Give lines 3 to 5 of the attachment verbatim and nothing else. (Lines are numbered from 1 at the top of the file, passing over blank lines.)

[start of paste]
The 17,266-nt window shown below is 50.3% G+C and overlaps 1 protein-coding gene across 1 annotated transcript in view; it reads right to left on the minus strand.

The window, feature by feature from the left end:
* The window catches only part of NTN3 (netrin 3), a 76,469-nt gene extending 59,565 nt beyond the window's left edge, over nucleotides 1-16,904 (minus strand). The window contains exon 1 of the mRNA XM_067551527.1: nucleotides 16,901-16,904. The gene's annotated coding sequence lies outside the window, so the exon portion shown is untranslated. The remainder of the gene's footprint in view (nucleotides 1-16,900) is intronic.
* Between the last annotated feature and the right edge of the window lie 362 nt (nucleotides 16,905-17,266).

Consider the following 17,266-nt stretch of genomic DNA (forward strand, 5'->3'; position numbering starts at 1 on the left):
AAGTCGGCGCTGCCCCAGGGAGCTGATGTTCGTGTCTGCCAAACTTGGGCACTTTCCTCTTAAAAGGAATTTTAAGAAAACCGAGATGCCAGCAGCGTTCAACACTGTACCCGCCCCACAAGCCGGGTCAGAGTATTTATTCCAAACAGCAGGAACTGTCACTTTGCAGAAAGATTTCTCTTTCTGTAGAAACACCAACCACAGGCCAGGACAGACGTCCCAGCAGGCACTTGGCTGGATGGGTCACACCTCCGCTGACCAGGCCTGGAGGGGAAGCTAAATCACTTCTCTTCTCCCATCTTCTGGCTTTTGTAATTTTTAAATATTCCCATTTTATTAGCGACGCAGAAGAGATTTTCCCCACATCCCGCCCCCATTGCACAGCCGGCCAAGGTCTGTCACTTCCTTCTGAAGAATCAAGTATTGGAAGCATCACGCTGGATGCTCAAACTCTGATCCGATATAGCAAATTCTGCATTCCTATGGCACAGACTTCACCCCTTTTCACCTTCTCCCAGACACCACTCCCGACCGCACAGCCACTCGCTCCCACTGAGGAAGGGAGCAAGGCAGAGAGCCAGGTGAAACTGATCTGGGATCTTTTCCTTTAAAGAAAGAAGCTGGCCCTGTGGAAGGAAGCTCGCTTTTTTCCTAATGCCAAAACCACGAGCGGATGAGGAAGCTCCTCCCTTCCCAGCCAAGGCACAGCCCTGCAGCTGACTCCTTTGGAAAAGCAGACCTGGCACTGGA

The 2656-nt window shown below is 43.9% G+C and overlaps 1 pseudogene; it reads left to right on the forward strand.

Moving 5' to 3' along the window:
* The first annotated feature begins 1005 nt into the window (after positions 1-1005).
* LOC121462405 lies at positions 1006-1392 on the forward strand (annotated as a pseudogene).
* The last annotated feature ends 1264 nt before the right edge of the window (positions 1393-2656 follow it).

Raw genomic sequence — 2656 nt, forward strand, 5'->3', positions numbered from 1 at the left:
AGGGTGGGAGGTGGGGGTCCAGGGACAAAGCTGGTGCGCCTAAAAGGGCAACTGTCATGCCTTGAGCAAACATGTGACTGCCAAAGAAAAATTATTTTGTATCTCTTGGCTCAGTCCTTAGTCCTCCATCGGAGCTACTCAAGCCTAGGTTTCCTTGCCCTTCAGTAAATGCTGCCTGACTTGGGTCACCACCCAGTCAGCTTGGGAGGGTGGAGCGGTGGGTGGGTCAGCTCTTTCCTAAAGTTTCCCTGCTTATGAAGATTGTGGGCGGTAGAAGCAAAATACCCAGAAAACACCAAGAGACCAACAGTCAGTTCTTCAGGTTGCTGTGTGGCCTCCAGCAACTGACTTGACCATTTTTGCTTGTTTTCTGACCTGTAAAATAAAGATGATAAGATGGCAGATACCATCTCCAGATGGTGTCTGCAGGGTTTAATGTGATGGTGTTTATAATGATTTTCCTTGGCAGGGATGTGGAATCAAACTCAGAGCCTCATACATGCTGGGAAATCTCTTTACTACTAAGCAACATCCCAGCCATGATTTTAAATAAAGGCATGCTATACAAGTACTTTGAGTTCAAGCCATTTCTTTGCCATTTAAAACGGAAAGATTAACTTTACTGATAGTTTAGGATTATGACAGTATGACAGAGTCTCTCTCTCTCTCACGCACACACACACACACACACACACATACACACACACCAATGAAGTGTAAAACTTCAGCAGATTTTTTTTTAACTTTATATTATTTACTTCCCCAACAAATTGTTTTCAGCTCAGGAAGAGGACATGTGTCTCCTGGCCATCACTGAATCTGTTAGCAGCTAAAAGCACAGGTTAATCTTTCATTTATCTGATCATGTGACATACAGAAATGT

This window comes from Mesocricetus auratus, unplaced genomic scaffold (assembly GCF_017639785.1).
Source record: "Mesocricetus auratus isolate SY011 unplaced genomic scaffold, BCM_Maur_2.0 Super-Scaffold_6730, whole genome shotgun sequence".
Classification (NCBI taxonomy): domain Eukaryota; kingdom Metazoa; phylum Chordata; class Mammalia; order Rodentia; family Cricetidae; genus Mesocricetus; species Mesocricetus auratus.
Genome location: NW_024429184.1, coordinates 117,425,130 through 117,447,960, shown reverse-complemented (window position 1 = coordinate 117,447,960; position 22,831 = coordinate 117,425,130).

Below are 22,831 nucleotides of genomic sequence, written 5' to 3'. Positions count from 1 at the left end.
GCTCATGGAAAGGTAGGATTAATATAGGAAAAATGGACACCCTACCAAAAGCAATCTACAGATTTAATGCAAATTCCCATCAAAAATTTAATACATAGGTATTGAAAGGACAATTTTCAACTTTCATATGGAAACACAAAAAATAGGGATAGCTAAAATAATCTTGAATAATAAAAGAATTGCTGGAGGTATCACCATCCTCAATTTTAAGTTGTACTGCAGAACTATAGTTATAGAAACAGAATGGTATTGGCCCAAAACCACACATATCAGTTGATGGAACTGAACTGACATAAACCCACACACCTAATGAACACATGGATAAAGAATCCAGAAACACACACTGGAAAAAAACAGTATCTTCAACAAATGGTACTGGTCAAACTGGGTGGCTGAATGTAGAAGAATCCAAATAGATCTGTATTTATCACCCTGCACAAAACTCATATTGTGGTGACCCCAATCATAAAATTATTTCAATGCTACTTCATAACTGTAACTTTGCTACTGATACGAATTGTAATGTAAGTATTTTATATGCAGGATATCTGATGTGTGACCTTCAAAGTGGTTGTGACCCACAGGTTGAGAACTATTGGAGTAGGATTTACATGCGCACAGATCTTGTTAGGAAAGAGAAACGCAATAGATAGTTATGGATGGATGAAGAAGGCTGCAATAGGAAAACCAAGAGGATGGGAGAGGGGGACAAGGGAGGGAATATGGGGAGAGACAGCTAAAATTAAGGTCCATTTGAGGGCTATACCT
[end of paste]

* The window catches only part of NTN3 (netrin 3), a 76,469-nt gene extending 59,565 nt beyond the window's left edge, over nucleotides 1-16,904 (minus strand). The window contains exon 1 of the mRNA XM_067551527.1: nucleotides 16,901-16,904. The gene's annotated coding sequence lies outside the window, so the exon portion shown is untranslated. The remainder of the gene's footprint in view (nucleotides 1-16,900) is intronic.
* Between the last annotated feature and the right edge of the window lie 362 nt (nucleotides 16,905-17,266).

Consider the following 17,266-nt stretch of genomic DNA (forward strand, 5'->3'; position numbering starts at 1 on the left):